July 2, 2007–Led by 18-year old In-Bee Park, a former golfer at Las Vegas high school Bishop Gorman, the contingent of five women golfers representing the Las Vegas golf region at the US Women's Open at Pine Needles in North Carolina, all had solid finishes. Park shared the lead after the second round before finishing in 4th, while Natalie Gulbis, a resident of Lake Las Vegas Resort who lives on the fairways of Las Vegas golf course Reflection Bay Golf Club, battled her recent back-pain issues to finish in a tie for 35th. She spent part of the weather delay on Friday e-mailing a Las Vegas golf writer who was inquiring about the tough course, and the status of her back. "My back is better, thanks," she pounded out on her Blackberry. "I am doing about two or three hours of rehab daily … a combination of electric stimulation, laser for pain and inflamation, manual soft tissue and stretch, ice heat and also rehab to strenghten the core."
Gulbis went on to write that "My swing is affected (by the back). I am trying to work on my posture, take 3-4 back swings, and swing at 80%. And stay out of the rough. (However) I am planning to play a full LPGA and professional schedule."
Park, who just recently turned professional, is known for her success on the American Junior Golf Association Tour, and other success at the national and international junior level. But she showed she had the game to stay with the best players in the world, even if the jump from junior golf to the pros was huge. "Those events (juniors) were a little different because I was in the lead a lot of times in my junior years, but this is definitely the first time in the professional years and this is the best tournament I've ever had yet," Park told the assembled media following the second round. "I'm really not used to this place right now as a professional.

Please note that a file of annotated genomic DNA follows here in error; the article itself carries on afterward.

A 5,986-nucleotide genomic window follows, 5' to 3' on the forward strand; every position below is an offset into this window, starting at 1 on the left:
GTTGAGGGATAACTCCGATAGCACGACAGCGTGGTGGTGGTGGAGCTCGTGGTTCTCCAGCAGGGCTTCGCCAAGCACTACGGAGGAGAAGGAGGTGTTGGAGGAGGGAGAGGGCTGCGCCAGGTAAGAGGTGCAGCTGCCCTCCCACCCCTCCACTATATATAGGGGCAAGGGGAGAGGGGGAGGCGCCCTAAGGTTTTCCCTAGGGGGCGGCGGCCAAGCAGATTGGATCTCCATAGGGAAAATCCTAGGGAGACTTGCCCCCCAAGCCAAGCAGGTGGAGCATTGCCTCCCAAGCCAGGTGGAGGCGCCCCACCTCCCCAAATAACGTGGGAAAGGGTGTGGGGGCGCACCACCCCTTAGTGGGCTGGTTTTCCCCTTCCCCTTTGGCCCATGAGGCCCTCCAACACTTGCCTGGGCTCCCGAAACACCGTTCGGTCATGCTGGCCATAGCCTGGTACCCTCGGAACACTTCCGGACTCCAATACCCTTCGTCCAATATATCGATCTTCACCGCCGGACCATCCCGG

"It's really different. There is a lot of competition out here. If you shoot over par here, you're just out of there. And juniors it's really different. You're playing against friends. It's really friendly and everything. It's really different out here, it's a lot more competitive and a lot going on."
Park, whose name means "good queen" in Korean, lives in Las Vegas, and specifically came to the United States to pursue a golf career. "That's definitely the reason I came to the United States," said Park, the 2002 American Junior Golf Association Player of the Year. "There (are) not many golf courses in Korea, as in the United States. It was more expensive to play out there than here. I wanted to play in competition, more in the competition out here. I really wanted to get on the LPGA Tour."
Complete transcript of In-Bee Park's press conference … now.